The Portuguese solution for setting scenes and talking about the way things used to be is the imperfect. It often translates into English with the constructions “was …ing” and “used to…”

The regular conjugations are as follows. Notice that the first- and third-person singular forms are always identical.

Verbs ending in -ar, like falar (to speak):

eu/você/ele/ela falava

nós falávamos

vocês/eles/elas falavam

Verbs ending in -er, like beber (to drink):

eu/você/ele/ela bebia

nós bebíamos

vocês/eles/elas bebiam

Verbs ending in -ir, like dormir (to sleep):

eu/você/ele/ela dormia

nós dormíamos

vocês/eles/elas dormiam

Notice that -er and -ir verbs have identical endings in this tense.

The imperfect indicative is pretty regular, but an important irregular imperfect verb to know is ser (to be):

eu/você/ele/ela era

nós éramos

vocês/eles/elas eram

When to use the imperfect

To start employing these conjugations, it’s helpful to keep in mind how this tense differs from the preterite. Recall that the preterite was for talking about completed events seen as a point in time. The imperfect, on the other hand, is a bit more wishy-washy about when things started and especially when they ended.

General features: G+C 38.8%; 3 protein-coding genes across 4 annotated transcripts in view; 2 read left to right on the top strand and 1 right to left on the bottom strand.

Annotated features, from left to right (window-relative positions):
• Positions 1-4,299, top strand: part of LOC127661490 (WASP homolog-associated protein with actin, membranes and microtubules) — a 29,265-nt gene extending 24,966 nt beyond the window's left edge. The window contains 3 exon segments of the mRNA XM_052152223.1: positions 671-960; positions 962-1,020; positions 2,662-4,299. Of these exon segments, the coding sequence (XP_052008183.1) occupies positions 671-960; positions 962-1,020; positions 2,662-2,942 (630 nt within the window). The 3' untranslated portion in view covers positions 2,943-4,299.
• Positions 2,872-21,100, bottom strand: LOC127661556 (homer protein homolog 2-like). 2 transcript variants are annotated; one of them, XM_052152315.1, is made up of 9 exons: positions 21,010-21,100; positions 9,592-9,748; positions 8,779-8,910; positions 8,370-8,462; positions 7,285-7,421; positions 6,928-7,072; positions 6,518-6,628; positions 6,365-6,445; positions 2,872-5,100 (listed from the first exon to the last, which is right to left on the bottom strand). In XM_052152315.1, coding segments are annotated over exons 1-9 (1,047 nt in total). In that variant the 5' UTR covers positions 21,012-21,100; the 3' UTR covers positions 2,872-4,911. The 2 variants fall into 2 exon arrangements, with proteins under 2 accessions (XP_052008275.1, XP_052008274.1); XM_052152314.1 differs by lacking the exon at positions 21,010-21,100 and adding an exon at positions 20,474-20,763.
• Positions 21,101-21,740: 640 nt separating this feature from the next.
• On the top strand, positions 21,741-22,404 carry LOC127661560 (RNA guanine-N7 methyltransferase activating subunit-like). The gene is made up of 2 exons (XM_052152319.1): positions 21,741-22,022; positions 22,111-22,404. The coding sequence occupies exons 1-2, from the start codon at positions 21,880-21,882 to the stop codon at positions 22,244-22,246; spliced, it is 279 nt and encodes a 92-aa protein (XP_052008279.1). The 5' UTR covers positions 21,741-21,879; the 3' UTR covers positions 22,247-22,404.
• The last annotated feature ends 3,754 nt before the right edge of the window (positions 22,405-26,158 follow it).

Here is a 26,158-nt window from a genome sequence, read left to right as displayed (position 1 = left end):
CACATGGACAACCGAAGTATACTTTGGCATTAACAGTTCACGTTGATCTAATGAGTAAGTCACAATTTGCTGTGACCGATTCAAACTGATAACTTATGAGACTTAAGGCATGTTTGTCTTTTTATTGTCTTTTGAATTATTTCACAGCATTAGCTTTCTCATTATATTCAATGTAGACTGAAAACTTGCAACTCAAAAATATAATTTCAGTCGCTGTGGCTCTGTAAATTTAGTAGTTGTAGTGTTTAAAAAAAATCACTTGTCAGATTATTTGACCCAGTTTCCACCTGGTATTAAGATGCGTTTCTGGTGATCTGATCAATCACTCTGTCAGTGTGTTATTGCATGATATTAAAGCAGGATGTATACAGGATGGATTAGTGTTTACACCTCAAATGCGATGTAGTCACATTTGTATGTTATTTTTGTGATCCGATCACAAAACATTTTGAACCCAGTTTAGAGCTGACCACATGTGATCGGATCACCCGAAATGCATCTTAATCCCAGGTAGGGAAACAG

I’ve got some funny little characters on my keyboard that get the preterite and imperfect contrasts across even better than my most well-crafted verbiage.


Imperfect: ~

Does it make sense now?

Let’s see that idea in action. We can contrast the following two sentences:

Preterite: Eu pedi conselhos para ela sobre o Rio. — I asked her for advice for Rio.